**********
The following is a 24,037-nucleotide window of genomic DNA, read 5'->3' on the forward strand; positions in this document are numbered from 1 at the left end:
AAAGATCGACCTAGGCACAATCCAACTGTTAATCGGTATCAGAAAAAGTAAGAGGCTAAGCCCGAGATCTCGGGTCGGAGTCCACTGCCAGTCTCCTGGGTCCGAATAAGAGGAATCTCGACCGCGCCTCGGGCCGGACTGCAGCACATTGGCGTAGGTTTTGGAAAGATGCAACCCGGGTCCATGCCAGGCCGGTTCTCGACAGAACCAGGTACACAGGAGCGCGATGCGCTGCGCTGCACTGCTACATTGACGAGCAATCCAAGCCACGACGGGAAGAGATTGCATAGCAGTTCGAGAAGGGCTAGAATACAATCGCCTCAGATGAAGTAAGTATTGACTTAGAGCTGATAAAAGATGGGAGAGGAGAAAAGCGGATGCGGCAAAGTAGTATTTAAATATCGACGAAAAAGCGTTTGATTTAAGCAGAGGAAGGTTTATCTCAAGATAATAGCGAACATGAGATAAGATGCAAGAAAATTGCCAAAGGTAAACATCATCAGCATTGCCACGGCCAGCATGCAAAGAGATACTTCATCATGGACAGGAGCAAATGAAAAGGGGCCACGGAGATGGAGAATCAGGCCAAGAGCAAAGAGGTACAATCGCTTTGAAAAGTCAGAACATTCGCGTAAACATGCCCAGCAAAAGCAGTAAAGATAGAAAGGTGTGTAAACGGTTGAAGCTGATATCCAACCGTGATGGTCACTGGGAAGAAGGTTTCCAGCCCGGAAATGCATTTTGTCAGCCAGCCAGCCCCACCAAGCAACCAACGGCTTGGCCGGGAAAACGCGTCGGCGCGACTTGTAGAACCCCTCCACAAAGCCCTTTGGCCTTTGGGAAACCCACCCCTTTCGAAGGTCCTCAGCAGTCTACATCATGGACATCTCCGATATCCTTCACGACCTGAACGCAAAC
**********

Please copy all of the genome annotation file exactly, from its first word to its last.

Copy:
The following is a 24,037-nucleotide window of genomic DNA, read 5'->3' on the forward strand; positions in this document are numbered from 1 at the left end:
AAAGATCGACCTAGGCACAATCCAACTGTTAATCGGTATCAGAAAAAGTAAGAGGCTAAGCCCGAGATCTCGGGTCGGAGTCCACTGCCAGTCTCCTGGGTCCGAATAAGAGGAATCTCGACCGCGCCTCGGGCCGGACTGCAGCACATTGGCGTAGGTTTTGGAAAGATGCAACCCGGGTCCATGCCAGGCCGGTTCTCGACAGAACCAGGTACACAGGAGCGCGATGCGCTGCGCTGCACTGCTACATTGACGAGCAATCCAAGCCACGACGGGAAGAGATTGCATAGCAGTTCGAGAAGGGCTAGAATACAATCGCCTCAGATGAAGTAAGTATTGACTTAGAGCTGATAAAAGATGGGAGAGGAGAAAAGCGGATGCGGCAAAGTAGTATTTAAATATCGACGAAAAAGCGTTTGATTTAAGCAGAGGAAGGTTTATCTCAAGATAATAGCGAACATGAGATAAGATGCAAGAAAATTGCCAAAGGTAAACATCATCAGCATTGCCACGGCCAGCATGCAAAGAGATACTTCATCATGGACAGGAGCAAATGAAAAGGGGCCACGGAGATGGAGAATCAGGCCAAGAGCAAAGAGGTACAATCGCTTTGAAAAGTCAGAACATTCGCGTAAACATGCCCAGCAAAAGCAGTAAAGATAGAAAGGTGTGTAAACGGTTGAAGCTGATATCCAACCGTGATGGTCACTGGGAAGAAGGTTTCCAGCCCGGAAATGCATTTTGTCAGCCAGCCAGCCCCACCAAGCAACCAACGGCTTGGCCGGGAAAACGCGTCGGCGCGACTTGTAGAACCCCTCCACAAAGCCCTTTGGCCTTTGGGAAACCCACCCCTTTCGAAGGTCCTCAGCAGTCTACATCATGGACATCTCCGATATCCTTCACGACCTGAACGCAAAC